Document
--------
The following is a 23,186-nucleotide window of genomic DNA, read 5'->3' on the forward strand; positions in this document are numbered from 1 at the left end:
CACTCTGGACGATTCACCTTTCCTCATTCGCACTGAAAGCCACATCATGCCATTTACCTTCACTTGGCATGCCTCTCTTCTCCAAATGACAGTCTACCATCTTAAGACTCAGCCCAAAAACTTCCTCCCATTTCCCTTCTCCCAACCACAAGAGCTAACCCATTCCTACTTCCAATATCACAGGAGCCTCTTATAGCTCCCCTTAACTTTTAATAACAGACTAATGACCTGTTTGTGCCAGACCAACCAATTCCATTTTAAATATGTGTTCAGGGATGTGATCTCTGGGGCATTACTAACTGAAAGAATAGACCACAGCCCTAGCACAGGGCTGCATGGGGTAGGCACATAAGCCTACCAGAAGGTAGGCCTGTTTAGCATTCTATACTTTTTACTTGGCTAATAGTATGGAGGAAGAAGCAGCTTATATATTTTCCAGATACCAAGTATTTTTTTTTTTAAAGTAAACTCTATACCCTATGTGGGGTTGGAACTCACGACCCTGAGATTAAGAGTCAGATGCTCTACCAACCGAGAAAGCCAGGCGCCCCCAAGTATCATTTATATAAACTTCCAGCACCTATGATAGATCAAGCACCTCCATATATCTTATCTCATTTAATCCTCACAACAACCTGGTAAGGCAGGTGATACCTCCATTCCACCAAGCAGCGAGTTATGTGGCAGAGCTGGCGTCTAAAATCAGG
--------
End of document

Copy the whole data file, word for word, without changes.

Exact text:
The following is a 23,186-nucleotide window of genomic DNA, read 5'->3' on the forward strand; positions in this document are numbered from 1 at the left end:
CACTCTGGACGATTCACCTTTCCTCATTCGCACTGAAAGCCACATCATGCCATTTACCTTCACTTGGCATGCCTCTCTTCTCCAAATGACAGTCTACCATCTTAAGACTCAGCCCAAAAACTTCCTCCCATTTCCCTTCTCCCAACCACAAGAGCTAACCCATTCCTACTTCCAATATCACAGGAGCCTCTTATAGCTCCCCTTAACTTTTAATAACAGACTAATGACCTGTTTGTGCCAGACCAACCAATTCCATTTTAAATATGTGTTCAGGGATGTGATCTCTGGGGCATTACTAACTGAAAGAATAGACCACAGCCCTAGCACAGGGCTGCATGGGGTAGGCACATAAGCCTACCAGAAGGTAGGCCTGTTTAGCATTCTATACTTTTTACTTGGCTAATAGTATGGAGGAAGAAGCAGCTTATATATTTTCCAGATACCAAGTATTTTTTTTTTTAAAGTAAACTCTATACCCTATGTGGGGTTGGAACTCACGACCCTGAGATTAAGAGTCAGATGCTCTACCAACCGAGAAAGCCAGGCGCCCCCAAGTATCATTTATATAAACTTCCAGCACCTATGATAGATCAAGCACCTCCATATATCTTATCTCATTTAATCCTCACAACAACCTGGTAAGGCAGGTGATACCTCCATTCCACCAAGCAGCGAGTTATGTGGCAGAGCTGGCGTCTAAAATCAGG